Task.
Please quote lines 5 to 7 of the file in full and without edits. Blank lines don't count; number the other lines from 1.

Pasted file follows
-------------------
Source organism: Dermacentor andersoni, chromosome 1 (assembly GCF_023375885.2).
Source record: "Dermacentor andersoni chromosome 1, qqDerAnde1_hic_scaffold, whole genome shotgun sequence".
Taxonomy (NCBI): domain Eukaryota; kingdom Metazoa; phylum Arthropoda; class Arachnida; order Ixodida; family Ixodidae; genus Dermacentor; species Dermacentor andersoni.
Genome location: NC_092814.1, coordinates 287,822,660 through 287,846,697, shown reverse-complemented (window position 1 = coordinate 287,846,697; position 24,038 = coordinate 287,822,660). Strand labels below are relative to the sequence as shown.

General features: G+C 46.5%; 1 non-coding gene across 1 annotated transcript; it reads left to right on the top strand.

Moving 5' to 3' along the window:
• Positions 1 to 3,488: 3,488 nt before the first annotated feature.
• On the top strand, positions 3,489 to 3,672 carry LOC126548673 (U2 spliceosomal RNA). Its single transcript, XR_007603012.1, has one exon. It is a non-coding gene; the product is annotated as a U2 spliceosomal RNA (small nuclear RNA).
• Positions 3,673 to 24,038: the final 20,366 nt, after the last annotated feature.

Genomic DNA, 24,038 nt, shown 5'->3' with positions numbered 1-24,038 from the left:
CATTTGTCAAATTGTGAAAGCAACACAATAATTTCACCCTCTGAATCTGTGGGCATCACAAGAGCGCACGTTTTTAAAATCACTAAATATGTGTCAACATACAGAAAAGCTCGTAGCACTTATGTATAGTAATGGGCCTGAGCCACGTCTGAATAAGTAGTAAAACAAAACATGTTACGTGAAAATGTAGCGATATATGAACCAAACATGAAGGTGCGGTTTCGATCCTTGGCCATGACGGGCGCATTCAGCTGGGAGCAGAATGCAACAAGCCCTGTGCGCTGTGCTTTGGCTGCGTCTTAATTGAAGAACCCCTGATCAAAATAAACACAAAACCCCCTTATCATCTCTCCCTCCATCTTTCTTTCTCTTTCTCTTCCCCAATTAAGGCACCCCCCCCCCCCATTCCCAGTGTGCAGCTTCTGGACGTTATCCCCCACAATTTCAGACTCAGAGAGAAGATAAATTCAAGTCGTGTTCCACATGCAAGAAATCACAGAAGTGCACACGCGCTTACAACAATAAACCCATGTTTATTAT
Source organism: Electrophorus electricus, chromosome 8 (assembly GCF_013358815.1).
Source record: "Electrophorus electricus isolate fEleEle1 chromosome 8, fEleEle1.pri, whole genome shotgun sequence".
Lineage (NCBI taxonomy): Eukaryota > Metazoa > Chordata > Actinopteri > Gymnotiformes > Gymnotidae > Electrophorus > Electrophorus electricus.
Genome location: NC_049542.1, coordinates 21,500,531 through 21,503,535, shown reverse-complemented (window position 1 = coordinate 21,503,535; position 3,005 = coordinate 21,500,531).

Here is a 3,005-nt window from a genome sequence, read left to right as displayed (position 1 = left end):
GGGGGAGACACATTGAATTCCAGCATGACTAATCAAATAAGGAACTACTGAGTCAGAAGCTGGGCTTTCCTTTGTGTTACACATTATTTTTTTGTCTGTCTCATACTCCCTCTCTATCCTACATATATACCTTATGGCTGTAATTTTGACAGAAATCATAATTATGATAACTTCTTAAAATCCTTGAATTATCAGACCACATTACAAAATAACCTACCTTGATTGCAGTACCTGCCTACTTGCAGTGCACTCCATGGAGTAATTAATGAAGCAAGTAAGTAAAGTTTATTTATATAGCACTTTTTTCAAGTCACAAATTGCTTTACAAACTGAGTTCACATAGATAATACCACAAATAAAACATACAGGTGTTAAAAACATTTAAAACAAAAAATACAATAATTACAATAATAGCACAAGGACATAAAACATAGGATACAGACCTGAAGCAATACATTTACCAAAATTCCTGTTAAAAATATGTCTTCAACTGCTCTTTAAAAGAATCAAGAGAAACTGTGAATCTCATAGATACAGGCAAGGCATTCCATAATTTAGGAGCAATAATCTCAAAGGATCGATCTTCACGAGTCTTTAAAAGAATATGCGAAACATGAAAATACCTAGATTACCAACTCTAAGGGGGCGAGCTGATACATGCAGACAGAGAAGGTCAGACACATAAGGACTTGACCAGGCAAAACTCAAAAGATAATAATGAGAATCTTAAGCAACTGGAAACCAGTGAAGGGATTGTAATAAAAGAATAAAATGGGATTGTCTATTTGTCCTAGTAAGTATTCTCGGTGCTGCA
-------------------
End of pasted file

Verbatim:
General features: G+C 46.5%; 1 non-coding gene across 1 annotated transcript; it reads left to right on the top strand.

Moving 5' to 3' along the window:
• Positions 1 to 3,488: 3,488 nt before the first annotated feature.